The Finns do something similar to maple syrup from birch sap in the spring, but it’s not as sweet and it has a pretty powerful laxative effect, so it can’t be appreciated as freely as the classic North American confection. I would image it would be rather easy to grow sugar maples in this part of the world, but to the best of my knowledge no one has done it with any noteworthy success; and with all of the problems that have come with other tree species that have been transplanted around the world, it could well be illegal to try. Besides, it takes close to a man’s lifetime before a sugar maple tree even starts to provide a significant amount of tappable sap in the spring. It takes a pretty old forest to really make it worthwhile.
Now buried within this philosophical acceptance of, and sentimental appreciation for, the current time of year, there are far more analogous lessons for life than I can even begin to tease out for you. I’ll just quickly note some of the basic understandings that all this brings to mind for me:
- The sweetest things in life only come through difficulties and disappointments.
- Sometimes naïve hope is worth expressing even if it does end up getting frustrated.
- Not everyone can appreciate it, but the unique character that comes out of repeatedly facing difficulties without giving up –– the darker aspects of what comes out of us –– are part of the unique character that makes us special.
- When you move on to new adventures in life you can’t always take all of the best of your old experiences with you, but you can bring some little taste of them along, enriching the lives of those you meet along the way in the process.
- You need to be careful how you go about replacing things you start to miss.
- Every season has its purpose, its beauties and its rewards.
- When it comes to changing the world for the better, we need to remember that sometimes the process takes longer than what would allow us to appreciate the fruits of our own labors.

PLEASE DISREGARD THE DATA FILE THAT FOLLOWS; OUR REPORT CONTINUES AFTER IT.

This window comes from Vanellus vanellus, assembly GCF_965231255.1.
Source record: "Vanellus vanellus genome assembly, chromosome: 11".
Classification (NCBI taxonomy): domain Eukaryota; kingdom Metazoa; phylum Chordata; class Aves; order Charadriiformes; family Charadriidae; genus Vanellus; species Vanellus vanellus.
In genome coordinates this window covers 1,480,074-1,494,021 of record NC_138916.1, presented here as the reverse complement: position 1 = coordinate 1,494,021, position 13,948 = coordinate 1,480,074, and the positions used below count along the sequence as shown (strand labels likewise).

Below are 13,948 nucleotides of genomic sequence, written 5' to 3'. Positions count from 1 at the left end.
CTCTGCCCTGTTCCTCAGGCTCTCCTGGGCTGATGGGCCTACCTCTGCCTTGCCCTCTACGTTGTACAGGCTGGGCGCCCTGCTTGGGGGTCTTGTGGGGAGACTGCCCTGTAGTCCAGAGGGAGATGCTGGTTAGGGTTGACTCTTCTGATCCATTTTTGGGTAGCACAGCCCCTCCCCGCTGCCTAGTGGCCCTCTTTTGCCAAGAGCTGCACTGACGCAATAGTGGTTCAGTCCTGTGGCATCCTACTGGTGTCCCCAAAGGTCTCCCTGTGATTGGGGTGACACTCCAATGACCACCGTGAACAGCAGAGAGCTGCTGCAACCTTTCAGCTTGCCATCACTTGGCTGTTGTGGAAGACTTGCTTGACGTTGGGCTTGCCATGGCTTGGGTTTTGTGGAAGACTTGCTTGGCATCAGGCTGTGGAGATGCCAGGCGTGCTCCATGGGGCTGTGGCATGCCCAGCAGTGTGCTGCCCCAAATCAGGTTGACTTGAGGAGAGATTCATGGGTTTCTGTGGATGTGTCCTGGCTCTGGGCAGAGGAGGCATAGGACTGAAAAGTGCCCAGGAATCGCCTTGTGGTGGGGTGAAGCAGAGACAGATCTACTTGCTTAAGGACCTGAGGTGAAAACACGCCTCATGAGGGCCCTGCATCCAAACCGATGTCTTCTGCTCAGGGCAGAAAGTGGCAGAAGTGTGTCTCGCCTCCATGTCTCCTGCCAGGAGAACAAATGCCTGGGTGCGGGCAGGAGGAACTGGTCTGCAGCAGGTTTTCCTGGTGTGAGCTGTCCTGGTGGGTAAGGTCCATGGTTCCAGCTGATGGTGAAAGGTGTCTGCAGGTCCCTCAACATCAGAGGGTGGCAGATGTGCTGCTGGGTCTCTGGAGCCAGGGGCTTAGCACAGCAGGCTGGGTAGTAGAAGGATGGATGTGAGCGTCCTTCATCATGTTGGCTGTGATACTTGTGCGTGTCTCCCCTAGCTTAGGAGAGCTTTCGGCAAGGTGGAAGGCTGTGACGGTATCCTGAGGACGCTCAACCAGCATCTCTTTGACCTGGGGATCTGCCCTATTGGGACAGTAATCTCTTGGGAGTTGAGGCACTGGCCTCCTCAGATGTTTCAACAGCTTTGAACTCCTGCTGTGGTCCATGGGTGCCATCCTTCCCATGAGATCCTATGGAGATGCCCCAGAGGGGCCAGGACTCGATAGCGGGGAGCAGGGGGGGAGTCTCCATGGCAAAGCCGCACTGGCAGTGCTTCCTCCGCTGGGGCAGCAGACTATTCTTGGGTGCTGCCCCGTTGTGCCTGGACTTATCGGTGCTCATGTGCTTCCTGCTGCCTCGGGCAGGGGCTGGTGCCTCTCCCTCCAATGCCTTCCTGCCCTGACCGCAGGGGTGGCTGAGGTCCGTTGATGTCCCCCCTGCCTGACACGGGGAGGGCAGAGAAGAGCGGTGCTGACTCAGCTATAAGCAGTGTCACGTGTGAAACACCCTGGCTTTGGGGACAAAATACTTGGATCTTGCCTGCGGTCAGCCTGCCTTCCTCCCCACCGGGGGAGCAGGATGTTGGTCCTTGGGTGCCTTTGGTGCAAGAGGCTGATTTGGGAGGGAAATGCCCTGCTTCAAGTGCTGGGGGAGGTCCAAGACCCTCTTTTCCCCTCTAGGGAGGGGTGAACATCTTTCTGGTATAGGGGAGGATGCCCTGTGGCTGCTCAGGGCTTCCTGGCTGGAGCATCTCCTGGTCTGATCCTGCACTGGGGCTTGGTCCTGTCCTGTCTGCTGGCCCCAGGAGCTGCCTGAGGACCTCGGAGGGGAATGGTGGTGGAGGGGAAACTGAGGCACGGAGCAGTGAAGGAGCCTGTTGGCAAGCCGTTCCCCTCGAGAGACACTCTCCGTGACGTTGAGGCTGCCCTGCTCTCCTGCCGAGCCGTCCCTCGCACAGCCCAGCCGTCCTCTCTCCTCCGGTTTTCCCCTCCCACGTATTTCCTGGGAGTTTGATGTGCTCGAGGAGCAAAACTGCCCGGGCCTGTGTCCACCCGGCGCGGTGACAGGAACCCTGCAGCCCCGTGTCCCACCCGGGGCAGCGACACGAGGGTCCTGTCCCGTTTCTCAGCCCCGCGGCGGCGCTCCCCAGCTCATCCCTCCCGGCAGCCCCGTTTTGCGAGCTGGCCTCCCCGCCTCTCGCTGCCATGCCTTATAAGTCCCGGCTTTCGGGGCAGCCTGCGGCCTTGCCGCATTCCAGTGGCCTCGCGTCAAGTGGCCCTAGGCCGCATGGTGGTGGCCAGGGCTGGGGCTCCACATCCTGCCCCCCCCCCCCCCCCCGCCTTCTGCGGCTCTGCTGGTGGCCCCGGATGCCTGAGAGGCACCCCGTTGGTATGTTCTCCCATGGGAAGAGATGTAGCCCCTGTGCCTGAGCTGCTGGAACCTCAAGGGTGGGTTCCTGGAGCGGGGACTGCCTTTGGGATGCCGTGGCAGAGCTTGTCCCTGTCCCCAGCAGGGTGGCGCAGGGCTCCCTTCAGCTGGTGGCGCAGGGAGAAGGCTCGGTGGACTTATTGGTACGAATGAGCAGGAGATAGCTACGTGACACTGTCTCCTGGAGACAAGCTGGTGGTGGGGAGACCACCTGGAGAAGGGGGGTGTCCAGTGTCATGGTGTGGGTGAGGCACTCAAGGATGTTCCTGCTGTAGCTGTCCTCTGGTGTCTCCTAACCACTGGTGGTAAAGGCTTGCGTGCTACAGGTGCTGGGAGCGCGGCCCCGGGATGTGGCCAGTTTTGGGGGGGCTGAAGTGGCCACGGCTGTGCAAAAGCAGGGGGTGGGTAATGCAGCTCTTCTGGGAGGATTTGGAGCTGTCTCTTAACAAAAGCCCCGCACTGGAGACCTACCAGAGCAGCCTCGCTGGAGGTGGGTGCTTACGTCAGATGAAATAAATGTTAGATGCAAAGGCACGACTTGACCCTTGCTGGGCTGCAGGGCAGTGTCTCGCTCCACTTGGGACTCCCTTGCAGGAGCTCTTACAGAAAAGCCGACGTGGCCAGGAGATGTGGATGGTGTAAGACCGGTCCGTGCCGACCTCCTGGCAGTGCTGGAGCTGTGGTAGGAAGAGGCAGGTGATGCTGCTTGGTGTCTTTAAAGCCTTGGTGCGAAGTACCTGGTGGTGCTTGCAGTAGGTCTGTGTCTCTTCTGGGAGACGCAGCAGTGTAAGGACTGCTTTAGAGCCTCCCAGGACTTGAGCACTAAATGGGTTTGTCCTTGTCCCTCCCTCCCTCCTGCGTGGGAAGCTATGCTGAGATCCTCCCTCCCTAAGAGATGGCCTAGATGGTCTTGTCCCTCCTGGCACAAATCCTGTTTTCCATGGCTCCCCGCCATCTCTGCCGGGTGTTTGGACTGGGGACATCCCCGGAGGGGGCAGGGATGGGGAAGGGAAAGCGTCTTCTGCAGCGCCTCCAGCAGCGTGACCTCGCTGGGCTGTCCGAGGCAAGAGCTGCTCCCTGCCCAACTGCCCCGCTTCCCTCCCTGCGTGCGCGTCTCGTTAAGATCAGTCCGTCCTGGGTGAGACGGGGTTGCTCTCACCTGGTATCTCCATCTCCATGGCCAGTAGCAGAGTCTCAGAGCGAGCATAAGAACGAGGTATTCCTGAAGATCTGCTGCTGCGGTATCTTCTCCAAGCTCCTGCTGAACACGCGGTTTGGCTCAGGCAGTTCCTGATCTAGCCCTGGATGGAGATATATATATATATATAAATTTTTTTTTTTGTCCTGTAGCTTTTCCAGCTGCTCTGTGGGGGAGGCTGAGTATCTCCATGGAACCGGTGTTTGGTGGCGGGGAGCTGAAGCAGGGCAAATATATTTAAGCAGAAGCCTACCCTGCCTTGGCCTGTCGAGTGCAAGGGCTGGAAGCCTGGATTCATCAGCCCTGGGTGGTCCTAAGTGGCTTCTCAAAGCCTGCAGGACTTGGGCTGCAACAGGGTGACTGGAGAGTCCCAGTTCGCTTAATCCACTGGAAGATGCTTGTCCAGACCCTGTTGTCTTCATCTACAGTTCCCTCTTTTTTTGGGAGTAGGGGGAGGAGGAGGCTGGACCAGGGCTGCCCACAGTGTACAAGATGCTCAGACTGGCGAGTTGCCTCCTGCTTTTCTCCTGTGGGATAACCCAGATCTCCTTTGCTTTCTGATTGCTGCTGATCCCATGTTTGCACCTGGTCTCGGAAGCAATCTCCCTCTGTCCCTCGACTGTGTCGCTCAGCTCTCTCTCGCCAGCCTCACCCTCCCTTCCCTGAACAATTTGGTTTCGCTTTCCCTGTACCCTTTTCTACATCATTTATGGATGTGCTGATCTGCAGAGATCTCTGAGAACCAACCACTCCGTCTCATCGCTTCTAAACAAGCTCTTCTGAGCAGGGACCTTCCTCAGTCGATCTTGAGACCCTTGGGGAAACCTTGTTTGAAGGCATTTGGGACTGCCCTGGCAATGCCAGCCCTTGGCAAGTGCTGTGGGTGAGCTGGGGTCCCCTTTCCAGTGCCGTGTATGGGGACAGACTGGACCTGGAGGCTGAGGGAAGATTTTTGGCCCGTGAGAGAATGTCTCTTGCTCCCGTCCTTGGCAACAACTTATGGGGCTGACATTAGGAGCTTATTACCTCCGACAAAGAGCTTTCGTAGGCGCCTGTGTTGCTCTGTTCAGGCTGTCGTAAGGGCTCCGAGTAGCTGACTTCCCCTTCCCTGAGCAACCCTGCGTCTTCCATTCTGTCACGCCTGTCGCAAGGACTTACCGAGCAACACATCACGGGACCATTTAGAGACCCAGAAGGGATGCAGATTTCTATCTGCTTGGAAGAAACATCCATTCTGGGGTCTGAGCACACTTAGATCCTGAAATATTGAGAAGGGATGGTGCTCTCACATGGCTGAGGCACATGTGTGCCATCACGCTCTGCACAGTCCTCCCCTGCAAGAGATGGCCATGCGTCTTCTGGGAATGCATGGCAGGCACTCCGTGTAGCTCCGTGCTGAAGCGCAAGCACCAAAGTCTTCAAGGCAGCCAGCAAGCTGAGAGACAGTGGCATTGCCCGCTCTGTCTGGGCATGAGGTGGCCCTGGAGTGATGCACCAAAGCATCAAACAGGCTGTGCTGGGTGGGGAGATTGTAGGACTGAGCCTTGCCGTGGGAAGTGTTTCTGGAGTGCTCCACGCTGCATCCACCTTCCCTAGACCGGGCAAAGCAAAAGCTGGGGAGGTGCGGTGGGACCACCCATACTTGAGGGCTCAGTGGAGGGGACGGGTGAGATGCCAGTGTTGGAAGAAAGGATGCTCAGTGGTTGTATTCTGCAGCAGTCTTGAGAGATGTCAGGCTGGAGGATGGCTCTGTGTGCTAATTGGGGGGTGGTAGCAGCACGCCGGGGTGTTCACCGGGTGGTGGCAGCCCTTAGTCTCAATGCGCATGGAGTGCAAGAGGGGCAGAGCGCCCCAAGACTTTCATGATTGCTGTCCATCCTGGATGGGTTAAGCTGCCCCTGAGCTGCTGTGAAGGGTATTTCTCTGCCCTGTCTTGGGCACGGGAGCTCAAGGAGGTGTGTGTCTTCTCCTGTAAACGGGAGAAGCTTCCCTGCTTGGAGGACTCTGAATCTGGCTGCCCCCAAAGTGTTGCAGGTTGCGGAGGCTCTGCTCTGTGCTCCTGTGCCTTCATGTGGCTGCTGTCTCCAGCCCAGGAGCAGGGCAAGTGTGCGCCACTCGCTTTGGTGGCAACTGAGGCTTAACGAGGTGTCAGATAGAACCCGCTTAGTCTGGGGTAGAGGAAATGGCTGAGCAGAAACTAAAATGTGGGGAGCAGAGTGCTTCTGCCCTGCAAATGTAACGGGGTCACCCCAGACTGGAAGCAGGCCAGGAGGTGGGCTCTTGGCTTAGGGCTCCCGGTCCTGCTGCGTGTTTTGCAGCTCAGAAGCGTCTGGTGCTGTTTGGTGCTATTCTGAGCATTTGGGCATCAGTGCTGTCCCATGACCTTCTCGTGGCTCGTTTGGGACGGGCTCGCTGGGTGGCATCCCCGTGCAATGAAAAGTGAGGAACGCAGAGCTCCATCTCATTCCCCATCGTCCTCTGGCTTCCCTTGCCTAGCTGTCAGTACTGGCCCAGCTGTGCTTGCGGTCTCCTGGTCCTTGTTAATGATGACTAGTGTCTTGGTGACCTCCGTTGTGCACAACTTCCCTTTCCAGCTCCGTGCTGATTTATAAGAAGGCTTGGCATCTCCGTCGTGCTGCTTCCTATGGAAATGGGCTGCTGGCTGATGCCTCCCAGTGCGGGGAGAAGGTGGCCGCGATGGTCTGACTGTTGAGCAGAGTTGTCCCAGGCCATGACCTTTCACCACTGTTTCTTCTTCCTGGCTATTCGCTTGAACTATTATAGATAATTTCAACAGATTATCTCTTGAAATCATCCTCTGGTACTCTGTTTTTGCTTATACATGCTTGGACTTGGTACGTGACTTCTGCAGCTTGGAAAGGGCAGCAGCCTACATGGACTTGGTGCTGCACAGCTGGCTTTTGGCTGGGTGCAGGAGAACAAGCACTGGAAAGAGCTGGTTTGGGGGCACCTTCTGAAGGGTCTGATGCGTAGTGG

- Some of our best intentions may have unpredictable consequences, and sometimes when we are not able to realize our ambitions that might actually turn out to be a good thing.
With those things in mind, let me go on to say to those I know in New England, New York, Michigan and southeastern Canada in particular, count your blessings, friends!
People in other parts of the world have their own special blessings about which you can understand little from where you sit, but your own blessings are something special. Like everyone, you are able to experience some of these blessings due to your own persistence and hard work in life, but there are other aspects which have nothing to do with your merit and everything to do with random factors working in your favor, or your good fortune to be able to harvest what those who came long before you have cultivated. Enjoy your freedom and blessings in tapping into the bounty that surrounds you then, always being careful to protect the trees and keep this wonderful blessing going for those who come after you.
Those too are ideas worth pondering for their broader implications.
And if any of you find it in your hearts to send or bring me some of your early to mid-season syrup, I will do what is in my power to arrange blessings in return on your lives.